A S C R A P B O O K O F S O L U T I O N S F O R T H E P H O T O G R A P H E R
Reviews of photography products that enhance the enjoyment of taking pictures. Published frequently but irregularly.
28 February 2013
As we mentioned in our piece earlier this week on Diego Rivera's murals, we gave our nephew Brent and his wife Jana a three-day tour of San Francisco. That entailed taking a few photos -- and sharing them.
Jana had a new iPhone 5 to record our misadventures and we lugged around a Nikon D300 with an 18-200mm lens on it in an attempt to maintain our ideal body weight despite some wonderful restaurant meals.
In the course of things we had the fun of shooting a few photos of them using the iPhone. The trick is to remember the shutter is activated when you lift your finger off the screen. It doesn't have to be tapped. If you lift, you won't shake the camera nearly as much as you do when you tap.
One of those user interface things.
There's no trick to using the D300. You get two or three people to hoist it up ont he tripod and stand behind it under a black cloth, observing the world on its head and press the big bulb when you want to take the shot. Or so it feels like.
Another user interface thing.
Smartphones have had the sharing thing down pat from Day One. Email, Flickr, you name it. Gone. There already. And here come the text messages.
View cameras like the D300 (just kidding), not so much. At all. Ever. Not even with an Eye-Fi card (which never was released as CompactFlash). No kidding.
And yet, we managed to get our D300 shots on her iPhone and Brent's iPad with reasonable dispatch. Meaning we had a chance to clean them up first, straightening horizons, brightening them up and that sort of thing.
Over three days we took about 150 shots. We would have taken more but our hands were mysteriously occupied by a knife and fork much of the visit. Oh, and the occasional glass. And napkin. User interface stuff again.
To manage that many shots (almost all of which needed serious help in the editing room), we imported them into Lightroom. Lightroom 4, in fact. No less.
After import, we selected all the images and created an album for the selection.
We didn't waste much time in the Library module (except to rotate one or two of them) before hitting the Develop module. A lot of straightening, a lot of cropping. Clarity and Vibrance up. A few of the Rivera shots, though, had Vibrance down, as we explained in our previous story. One after the other.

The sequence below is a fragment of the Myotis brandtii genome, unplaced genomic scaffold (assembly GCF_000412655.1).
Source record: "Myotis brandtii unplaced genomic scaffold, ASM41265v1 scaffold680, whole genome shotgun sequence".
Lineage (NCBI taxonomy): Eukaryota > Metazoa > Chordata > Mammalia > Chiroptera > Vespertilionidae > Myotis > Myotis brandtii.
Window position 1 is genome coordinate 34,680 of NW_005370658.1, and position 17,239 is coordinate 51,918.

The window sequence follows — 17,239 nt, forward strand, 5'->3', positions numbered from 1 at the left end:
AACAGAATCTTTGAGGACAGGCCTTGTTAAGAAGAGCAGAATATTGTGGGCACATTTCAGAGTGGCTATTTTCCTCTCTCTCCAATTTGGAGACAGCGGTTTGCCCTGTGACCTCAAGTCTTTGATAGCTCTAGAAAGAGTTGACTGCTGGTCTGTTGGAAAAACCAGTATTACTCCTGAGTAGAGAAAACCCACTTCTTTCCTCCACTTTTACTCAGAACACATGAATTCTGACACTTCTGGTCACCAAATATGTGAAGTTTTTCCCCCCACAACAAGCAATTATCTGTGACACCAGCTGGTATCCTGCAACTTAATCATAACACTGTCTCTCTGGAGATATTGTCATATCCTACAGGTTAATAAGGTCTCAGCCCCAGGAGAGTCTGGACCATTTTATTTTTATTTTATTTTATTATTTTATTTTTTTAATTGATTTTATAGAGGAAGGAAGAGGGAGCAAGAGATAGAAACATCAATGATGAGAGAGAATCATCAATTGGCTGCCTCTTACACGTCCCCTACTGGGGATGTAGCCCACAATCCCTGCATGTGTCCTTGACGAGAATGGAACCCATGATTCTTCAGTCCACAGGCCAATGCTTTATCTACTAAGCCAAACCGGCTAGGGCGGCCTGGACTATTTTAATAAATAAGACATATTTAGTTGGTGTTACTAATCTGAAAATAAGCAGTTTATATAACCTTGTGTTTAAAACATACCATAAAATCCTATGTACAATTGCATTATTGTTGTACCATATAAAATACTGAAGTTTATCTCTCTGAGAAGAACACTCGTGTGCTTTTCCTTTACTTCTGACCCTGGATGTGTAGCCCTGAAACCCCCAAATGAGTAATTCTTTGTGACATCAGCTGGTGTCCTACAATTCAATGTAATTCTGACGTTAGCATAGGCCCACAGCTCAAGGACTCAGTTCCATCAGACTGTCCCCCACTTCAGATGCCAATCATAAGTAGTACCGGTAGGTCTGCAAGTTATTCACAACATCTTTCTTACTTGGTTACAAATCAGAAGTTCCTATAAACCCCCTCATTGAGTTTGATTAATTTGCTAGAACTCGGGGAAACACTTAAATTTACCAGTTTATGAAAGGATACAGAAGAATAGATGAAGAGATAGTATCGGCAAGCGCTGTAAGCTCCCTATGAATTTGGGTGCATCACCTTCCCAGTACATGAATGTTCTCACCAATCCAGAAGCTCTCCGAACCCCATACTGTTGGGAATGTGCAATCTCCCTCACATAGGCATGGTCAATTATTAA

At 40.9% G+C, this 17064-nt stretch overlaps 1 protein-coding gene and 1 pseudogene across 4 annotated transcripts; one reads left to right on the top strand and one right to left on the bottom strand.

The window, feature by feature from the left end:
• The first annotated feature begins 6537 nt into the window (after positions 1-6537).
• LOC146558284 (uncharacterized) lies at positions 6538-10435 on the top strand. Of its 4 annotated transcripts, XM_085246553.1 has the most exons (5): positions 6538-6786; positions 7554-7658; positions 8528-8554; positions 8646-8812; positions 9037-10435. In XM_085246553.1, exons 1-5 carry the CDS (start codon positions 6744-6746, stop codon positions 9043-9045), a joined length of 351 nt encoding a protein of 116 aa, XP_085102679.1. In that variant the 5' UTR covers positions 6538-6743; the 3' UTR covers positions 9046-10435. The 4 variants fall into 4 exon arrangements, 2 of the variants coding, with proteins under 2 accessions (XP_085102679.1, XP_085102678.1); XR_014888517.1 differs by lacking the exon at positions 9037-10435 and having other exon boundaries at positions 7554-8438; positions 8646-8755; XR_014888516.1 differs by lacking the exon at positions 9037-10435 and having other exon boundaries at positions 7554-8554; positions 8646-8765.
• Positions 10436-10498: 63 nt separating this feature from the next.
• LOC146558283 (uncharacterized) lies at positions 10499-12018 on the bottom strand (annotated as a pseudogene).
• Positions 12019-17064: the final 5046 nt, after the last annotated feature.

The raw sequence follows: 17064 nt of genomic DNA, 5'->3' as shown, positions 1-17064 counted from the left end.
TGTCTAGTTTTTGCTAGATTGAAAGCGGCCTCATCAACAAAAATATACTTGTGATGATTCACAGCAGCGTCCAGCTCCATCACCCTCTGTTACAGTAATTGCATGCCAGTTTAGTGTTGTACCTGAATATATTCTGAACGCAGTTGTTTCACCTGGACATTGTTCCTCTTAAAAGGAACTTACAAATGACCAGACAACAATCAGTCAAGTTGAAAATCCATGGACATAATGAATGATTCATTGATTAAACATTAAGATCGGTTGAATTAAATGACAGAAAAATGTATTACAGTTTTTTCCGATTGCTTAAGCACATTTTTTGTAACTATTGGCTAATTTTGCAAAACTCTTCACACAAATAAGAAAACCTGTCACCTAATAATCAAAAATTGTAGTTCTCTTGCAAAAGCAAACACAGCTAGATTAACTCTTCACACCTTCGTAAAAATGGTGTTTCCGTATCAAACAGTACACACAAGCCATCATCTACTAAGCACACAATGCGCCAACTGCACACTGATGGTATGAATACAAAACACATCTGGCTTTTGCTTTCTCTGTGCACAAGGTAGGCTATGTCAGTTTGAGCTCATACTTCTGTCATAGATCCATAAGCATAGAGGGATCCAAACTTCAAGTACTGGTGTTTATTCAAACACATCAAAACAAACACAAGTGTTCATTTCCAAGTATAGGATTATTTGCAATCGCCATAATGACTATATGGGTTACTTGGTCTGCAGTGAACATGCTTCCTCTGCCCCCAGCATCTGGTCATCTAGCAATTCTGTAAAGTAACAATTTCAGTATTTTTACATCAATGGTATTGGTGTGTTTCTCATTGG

Lightroom itself doesn't include any sharing space. But it does have a Publish function built into the Library module. Facebook and Flickr plug-ins come built-in and so does the one we used for Adobe Revel, which is now free.
We simply created a new Publish Collection, dragged our images to it each day and hit the Publish button. Off they went, full-resolution and (in this case) downloadable by our visitors.
That (eventually) got our images to the Adobe server but to share them, we had to let our guests know about them. To do that, we popped into the desktop version of Revel, logged in and visited the album.
Then we clicked on the Sharing icon, enabled sharing and downloads and copied the link to the Web page display and slide show.
Revel automatically lays out the images in a nice scrapbook format for your Web browser and includes a button to start a slide show. So to see the images on an iPhone or an iPad or anything else that can run a browser all you need is the URL.
Which we promptly emailed to both of them.
While we were waiting for our order, we suggested Jana check her email for the link and they spent a few pleasant moments reviewing their trip.
Then we passed around the five-dish lunch special we had ordered. Which is the concept of sharing taken to a whole new level. Quite a delicious one at that, too.